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Proposals link growth to jobs

Economists suggest simplification of the GST and the implementation of the direct tax code

By Our Special Correspondent in New Delhi

  • Published 15.06.19, 2:06 AM
  • Updated 15.06.19, 2:06 AM
Nirmala Sitharaman with finance secretary S.C. Garg (left) in New Delhi on Friday.
Nirmala Sitharaman with finance secretary S.C. Garg (left) in New Delhi on Friday. (PTI)

Economists have recommended job-oriented growth measures and advised the government to maintain fiscal prudence at their pre-budget meeting with finance minister Nirmala Sitharaman on Friday. They also suggested a further simplification of the GST and the implementation of the direct tax code.

The meeting was Sitharaman’s sixth with various stakeholders prior to the budget, including industry and farmers’ bodies. The meeting assumes significance in the wake of growth falling to a five-year low of 6.8 per cent.

”The government’s focus should be on growth and jobs. Some economists said there was no fiscal space, transmission of interest rates are also not taking place and the banking system should be stabilised,” S. Mahendra Dev, director — Indira Gandhi Institute of Development Research — said. The economists said the budget provided a unique opportunity to promote manufacturing through the “Make in India” initiative.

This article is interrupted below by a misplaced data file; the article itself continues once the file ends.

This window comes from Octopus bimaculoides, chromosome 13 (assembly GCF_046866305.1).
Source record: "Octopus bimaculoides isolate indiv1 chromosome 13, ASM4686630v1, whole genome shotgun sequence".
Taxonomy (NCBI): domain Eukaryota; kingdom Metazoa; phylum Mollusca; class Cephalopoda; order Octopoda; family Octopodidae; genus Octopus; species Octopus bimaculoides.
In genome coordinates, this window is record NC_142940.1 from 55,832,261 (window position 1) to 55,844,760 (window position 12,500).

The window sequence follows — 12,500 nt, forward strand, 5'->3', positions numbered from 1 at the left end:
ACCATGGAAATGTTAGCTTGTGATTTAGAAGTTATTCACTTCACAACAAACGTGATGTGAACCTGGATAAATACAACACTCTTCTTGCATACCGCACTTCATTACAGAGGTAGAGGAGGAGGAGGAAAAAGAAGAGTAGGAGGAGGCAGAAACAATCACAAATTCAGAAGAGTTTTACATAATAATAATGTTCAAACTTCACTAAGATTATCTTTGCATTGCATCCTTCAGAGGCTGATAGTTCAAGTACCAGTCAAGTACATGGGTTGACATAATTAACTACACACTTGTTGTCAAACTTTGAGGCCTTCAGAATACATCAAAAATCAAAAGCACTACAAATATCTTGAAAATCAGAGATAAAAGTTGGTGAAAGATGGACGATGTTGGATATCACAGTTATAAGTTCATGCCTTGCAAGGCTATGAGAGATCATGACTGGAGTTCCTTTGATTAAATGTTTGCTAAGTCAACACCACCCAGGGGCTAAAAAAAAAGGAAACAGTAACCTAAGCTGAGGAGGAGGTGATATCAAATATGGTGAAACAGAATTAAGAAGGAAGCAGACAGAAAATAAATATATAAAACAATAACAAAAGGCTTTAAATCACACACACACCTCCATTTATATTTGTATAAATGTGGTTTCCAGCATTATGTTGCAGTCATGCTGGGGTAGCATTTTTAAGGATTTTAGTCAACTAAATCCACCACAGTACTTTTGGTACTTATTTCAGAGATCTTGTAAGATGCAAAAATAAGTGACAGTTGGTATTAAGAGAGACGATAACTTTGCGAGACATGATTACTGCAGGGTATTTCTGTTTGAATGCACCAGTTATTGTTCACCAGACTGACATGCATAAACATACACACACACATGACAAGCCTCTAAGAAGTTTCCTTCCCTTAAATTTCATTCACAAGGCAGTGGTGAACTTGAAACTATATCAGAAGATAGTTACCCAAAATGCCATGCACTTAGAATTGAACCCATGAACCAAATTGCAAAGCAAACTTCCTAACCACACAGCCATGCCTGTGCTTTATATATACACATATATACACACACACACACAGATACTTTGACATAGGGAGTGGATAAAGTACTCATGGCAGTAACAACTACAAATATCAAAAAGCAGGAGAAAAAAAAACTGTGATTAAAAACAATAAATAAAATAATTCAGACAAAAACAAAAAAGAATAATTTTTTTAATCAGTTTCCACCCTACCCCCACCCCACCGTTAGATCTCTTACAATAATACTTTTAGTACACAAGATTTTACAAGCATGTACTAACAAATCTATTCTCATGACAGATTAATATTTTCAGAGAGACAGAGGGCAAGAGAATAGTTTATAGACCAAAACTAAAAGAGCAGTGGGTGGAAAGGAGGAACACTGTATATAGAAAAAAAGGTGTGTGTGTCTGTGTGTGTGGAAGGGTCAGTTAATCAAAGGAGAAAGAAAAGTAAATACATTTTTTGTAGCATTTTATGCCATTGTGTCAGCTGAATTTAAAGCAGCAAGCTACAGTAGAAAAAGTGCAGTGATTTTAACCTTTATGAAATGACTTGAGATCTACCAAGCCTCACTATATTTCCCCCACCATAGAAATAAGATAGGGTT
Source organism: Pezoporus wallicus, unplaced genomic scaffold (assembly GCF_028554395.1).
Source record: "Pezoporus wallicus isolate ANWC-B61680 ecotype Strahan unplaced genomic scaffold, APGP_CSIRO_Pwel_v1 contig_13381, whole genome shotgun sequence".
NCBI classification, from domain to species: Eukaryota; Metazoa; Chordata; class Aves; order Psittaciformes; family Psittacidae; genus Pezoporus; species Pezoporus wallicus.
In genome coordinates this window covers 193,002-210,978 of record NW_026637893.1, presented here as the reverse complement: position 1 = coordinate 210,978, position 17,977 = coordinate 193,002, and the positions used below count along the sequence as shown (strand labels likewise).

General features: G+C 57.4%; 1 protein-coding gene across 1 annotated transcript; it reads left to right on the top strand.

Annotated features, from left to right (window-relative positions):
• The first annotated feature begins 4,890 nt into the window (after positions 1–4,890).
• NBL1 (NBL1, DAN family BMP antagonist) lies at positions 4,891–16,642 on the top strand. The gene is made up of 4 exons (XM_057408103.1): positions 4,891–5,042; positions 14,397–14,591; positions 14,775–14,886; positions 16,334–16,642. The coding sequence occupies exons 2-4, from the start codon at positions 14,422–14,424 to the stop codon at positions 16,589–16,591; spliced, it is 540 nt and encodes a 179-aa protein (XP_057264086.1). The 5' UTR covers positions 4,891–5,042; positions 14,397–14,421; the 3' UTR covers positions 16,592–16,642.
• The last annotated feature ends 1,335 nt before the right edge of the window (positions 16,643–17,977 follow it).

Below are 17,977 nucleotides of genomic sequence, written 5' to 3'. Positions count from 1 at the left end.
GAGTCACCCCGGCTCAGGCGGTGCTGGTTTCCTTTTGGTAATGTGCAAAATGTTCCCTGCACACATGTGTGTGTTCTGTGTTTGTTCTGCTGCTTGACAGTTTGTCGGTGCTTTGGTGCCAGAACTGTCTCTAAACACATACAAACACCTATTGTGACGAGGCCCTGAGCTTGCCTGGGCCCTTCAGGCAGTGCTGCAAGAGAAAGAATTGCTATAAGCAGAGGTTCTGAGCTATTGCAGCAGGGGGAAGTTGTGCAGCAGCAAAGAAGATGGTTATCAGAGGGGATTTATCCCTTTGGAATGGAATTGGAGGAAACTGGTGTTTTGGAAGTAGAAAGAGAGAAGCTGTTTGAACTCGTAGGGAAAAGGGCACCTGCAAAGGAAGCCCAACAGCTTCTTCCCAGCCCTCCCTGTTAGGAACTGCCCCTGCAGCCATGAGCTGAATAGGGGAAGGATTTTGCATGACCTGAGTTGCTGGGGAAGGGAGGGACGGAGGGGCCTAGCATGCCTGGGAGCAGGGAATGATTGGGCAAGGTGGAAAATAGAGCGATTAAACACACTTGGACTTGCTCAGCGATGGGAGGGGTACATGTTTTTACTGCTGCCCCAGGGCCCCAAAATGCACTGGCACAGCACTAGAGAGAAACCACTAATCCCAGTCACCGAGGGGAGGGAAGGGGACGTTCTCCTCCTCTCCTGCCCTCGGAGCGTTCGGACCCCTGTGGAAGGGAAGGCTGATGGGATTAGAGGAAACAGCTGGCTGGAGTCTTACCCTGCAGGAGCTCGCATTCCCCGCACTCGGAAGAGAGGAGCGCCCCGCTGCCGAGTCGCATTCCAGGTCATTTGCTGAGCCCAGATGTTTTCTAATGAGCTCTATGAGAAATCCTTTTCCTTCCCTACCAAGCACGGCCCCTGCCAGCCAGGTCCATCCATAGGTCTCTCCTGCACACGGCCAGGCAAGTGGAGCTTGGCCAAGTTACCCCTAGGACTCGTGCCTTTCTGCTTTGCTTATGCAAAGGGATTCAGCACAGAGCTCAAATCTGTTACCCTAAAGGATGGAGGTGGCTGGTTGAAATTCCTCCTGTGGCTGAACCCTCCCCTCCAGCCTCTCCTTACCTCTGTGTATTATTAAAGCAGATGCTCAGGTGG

The meeting touched upon a host of macroeconomic factors such as economic growth, jobs, fiscal management, investments and public sector borrowings, according to a release by the finance ministry. The economists suggested removing bottlenecks in the supply-chain, framing an export-import policy for agriculture and doing away with specific duties on textiles.

“I have basically talked about the external threats and opportunities because most people focus on fiscal and monetary measures. So I said (it) is a once in a generation opportunity of moving the supply chain to India,” said former chief economic adviser Arvind Virmani after the meeting.

The economists also underlined the need for bringing an insolvency and bankruptcy code-type framework for the NBFC sector, infusing capital in banks and tapping into e-commerce’s potential for job growth. 

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